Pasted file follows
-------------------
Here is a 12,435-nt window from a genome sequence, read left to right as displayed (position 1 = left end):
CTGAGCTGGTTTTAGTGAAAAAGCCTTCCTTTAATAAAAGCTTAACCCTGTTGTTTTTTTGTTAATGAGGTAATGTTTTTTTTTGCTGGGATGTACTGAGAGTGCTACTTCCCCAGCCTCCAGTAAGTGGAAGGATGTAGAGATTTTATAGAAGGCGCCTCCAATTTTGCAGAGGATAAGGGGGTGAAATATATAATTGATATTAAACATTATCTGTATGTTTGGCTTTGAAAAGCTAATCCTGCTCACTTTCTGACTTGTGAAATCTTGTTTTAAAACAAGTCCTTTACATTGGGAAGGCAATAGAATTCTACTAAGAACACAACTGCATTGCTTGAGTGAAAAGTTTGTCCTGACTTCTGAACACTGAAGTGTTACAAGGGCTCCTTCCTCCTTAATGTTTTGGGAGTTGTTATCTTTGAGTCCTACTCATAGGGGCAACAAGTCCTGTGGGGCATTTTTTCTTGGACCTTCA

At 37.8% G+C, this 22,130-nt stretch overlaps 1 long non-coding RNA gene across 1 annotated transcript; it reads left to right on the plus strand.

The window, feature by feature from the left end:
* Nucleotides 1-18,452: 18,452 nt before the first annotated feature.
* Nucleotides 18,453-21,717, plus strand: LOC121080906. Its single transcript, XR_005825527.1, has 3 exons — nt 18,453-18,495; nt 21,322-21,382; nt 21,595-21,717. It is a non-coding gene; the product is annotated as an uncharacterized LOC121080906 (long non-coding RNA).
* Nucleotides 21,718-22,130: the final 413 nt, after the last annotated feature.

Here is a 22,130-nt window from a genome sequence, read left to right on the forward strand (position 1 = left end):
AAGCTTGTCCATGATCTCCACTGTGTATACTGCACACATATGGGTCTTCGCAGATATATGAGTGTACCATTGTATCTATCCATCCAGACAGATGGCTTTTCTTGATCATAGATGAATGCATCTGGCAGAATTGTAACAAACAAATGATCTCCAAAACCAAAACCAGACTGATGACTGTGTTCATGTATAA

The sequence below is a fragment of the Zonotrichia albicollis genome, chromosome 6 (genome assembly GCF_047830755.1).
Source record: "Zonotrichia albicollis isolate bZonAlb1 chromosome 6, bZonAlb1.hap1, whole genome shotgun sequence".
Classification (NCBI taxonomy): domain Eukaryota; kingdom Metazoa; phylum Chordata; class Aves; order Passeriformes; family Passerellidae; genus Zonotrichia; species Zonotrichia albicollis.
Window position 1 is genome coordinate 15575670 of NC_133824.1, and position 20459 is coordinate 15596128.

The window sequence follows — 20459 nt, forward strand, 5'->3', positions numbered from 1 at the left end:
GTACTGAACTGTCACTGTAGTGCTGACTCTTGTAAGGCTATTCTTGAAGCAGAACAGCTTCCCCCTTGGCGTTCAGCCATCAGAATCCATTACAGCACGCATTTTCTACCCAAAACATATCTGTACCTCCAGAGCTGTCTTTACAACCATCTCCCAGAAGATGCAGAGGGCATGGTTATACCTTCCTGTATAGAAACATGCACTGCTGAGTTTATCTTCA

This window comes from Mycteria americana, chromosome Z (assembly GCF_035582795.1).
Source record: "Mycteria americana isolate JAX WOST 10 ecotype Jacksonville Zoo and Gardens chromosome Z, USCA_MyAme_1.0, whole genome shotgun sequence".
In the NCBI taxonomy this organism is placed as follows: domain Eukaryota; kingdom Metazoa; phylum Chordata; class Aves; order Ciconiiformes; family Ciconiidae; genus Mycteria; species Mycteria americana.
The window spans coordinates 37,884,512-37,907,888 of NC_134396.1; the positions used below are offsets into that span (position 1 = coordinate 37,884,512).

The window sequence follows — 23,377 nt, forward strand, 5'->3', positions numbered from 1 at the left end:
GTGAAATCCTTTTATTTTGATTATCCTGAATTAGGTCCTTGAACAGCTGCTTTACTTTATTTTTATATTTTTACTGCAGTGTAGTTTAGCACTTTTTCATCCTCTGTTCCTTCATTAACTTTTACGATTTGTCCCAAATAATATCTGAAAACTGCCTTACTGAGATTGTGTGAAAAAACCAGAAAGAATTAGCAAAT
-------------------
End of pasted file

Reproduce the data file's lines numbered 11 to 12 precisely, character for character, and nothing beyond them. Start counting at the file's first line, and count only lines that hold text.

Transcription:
Source record: "Zonotrichia albicollis isolate bZonAlb1 chromosome 6, bZonAlb1.hap1, whole genome shotgun sequence".
Classification (NCBI taxonomy): domain Eukaryota; kingdom Metazoa; phylum Chordata; class Aves; order Passeriformes; family Passerellidae; genus Zonotrichia; species Zonotrichia albicollis.